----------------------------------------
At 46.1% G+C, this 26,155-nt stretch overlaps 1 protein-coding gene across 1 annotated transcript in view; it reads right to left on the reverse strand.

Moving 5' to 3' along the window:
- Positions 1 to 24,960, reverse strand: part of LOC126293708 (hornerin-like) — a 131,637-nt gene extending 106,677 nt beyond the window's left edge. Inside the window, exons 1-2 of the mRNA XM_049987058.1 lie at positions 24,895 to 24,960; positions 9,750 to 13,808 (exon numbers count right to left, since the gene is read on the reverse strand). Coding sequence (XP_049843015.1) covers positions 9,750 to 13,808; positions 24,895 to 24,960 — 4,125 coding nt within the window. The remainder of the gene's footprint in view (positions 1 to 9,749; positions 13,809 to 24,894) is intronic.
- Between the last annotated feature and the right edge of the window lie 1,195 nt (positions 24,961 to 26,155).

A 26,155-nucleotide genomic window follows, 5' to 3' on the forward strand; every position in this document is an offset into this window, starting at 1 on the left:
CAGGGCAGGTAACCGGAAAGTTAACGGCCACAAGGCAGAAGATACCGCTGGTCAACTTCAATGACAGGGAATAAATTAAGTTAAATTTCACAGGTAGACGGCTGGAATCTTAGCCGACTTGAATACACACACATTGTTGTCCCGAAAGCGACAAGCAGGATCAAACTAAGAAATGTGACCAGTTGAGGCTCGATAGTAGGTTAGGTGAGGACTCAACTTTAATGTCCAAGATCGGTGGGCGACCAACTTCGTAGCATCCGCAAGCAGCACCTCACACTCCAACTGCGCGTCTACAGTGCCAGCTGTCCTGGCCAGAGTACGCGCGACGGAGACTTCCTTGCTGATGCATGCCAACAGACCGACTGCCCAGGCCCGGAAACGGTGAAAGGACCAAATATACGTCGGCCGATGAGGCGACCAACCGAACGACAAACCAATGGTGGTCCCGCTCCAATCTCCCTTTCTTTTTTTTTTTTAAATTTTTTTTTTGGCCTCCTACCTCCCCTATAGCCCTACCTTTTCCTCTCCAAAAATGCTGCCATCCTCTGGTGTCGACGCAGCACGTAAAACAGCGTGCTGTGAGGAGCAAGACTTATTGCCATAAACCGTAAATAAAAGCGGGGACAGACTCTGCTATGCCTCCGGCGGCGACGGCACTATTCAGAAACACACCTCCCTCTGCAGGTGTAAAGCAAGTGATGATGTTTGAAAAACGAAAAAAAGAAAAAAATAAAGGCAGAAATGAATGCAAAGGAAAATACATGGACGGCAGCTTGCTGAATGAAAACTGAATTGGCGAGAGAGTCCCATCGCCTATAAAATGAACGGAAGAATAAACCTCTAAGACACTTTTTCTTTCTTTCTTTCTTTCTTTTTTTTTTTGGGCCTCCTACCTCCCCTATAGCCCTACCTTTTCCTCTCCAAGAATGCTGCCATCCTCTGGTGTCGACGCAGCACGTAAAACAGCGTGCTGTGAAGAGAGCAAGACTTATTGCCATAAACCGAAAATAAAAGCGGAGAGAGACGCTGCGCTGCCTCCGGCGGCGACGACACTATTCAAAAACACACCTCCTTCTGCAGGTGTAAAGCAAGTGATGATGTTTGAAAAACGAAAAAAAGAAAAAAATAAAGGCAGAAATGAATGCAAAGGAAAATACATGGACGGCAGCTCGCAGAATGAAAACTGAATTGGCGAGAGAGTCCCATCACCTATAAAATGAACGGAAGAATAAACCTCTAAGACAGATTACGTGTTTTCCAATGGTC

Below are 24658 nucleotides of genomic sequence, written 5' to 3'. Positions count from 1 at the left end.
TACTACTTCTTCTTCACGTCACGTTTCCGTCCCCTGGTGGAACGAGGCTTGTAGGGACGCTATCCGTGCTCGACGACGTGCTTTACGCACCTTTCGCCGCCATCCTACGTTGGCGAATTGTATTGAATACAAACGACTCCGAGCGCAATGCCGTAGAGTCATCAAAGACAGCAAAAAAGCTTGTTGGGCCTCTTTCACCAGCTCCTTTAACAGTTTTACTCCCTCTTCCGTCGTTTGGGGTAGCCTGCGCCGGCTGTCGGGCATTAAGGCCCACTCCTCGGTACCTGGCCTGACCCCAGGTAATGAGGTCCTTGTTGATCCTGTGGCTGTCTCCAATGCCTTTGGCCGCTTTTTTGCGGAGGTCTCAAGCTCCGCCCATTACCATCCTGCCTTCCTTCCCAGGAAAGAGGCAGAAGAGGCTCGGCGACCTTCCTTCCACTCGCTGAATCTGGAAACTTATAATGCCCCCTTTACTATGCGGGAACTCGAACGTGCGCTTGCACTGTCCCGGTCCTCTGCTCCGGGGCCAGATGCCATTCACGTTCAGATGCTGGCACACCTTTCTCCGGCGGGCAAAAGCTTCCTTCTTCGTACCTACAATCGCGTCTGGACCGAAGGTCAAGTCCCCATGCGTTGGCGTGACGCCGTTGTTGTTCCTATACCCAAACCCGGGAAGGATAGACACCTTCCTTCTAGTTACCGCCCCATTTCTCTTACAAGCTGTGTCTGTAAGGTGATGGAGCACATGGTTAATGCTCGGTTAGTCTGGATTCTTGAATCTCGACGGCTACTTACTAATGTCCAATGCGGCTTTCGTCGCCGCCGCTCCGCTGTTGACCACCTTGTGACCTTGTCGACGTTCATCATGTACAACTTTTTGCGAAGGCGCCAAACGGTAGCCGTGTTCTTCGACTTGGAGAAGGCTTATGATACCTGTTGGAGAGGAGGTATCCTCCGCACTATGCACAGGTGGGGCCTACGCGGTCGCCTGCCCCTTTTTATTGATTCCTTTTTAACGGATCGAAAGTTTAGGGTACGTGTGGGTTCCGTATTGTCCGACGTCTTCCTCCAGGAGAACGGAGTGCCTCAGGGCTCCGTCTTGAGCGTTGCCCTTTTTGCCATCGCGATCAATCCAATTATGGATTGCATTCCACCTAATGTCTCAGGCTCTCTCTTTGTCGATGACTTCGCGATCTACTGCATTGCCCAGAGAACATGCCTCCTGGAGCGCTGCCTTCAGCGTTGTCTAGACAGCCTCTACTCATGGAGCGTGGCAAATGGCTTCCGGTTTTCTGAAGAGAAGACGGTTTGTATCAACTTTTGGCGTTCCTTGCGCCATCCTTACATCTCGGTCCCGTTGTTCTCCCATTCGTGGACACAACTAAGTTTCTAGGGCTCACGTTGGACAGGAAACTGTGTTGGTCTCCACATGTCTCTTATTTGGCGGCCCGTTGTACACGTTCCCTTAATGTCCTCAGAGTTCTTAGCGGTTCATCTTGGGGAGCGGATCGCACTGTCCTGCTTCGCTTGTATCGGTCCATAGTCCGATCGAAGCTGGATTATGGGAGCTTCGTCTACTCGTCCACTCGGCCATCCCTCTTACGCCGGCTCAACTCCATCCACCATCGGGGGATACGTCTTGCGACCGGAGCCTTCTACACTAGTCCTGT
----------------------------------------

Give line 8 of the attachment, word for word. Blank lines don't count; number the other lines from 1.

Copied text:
TACTACTTCTTCTTCACGTCACGTTTCCGTCCCCTGGTGGAACGAGGCTTGTAGGGACGCTATCCGTGCTCGACGACGTGCTTTACGCACCTTTCGCCGCCATCCTACGTTGGCGAATTGTATTGAATACAAACGACTCCGAGCGCAATGCCGTAGAGTCATCAAAGACAGCAAAAAAGCTTGTTGGGCCTCTTTCACCAGCTCCTTTAACAGTTTTACTCCCTCTTCCGTCGTTTGGGGTAGCCTGCGCCGGCTGTCGGGCATTAAGGCCCACTCCTCGGTACCTGGCCTGACCCCAGGTAATGAGGTCCTTGTTGATCCTGTGGCTGTCTCCAATGCCTTTGGCCGCTTTTTTGCGGAGGTCTCAAGCTCCGCCCATTACCATCCTGCCTTCCTTCCCAGGAAAGAGGCAGAAGAGGCTCGGCGACCTTCCTTCCACTCGCTGAATCTGGAAACTTATAATGCCCCCTTTACTATGCGGGAACTCGAACGTGCGCTTGCACTGTCCCGGTCCTCTGCTCCGGGGCCAGATGCCATTCACGTTCAGATGCTGGCACACCTTTCTCCGGCGGGCAAAAGCTTCCTTCTTCGTACCTACAATCGCGTCTGGACCGAAGGTCAAGTCCCCATGCGTTGGCGTGACGCCGTTGTTGTTCCTATACCCAAACCCGGGAAGGATAGACACCTTCCTTCTAGTTACCGCCCCATTTCTCTTACAAGCTGTGTCTGTAAGGTGATGGAGCACATGGTTAATGCTCGGTTAGTCTGGATTCTTGAATCTCGACGGCTACTTACTAATGTCCAATGCGGCTTTCGTCGCCGCCGCTCCGCTGTTGACCACCTTGTGACCTTGTCGACGTTCATCATGTACAACTTTTTGCGAAGGCGCCAAACGGTAGCCGTGTTCTTCGACTTGGAGAAGGCTTATGATACCTGTTGGAGAGGAGGTATCCTCCGCACTATGCACAGGTGGGGCCTACGCGGTCGCCTGCCCCTTTTTATTGATTCCTTTTTAACGGATCGAAAGTTTAGGGTACGTGTGGGTTCCGTATTGTCCGACGTCTTCCTCCAGGAGAACGGAGTGCCTCAGGGCTCCGTCTTGAGCGTTGCCCTTTTTGCCATCGCGATCAATCCAATTATGGATTGCATTCCACCTAATGTCTCAGGCTCTCTCTTTGTCGATGACTTCGCGATCTACTGCATTGCCCAGAGAACATGCCTCCTGGAGCGCTGCCTTCAGCGTTGTCTAGACAGCCTCTACTCATGGAGCGTGGCAAATGGCTTCCGGTTTTCTGAAGAGAAGACGGTTTGTATCAACTTTTGGCGTTCCTTGCGCCATCCTTACATCTCGGTCCCGTTGTTCTCCCATTCGTGGACACAACTAAGTTTCTAGGGCTCACGTTGGACAGGAAACTGTGTTGGTCTCCACATGTCTCTTATTTGGCGGCCCGTTGTACACGTTCCCTTAATGTCCTCAGAGTTCTTAGCGGTTCATCTTGGGGAGCGGATCGCACTGTCCTGCTTCGCTTGTATCGGTCCATAGTCCGATCGAAGCTGGATTATGGGAGCTTCGTCTACTCGTCCACTCGGCCATCCCTCTTACGCCGGCTCAACTCCATCCACCATCGGGGGATACGTCTTGCGACCGGAGCCTTCTACACTAGTCCTGT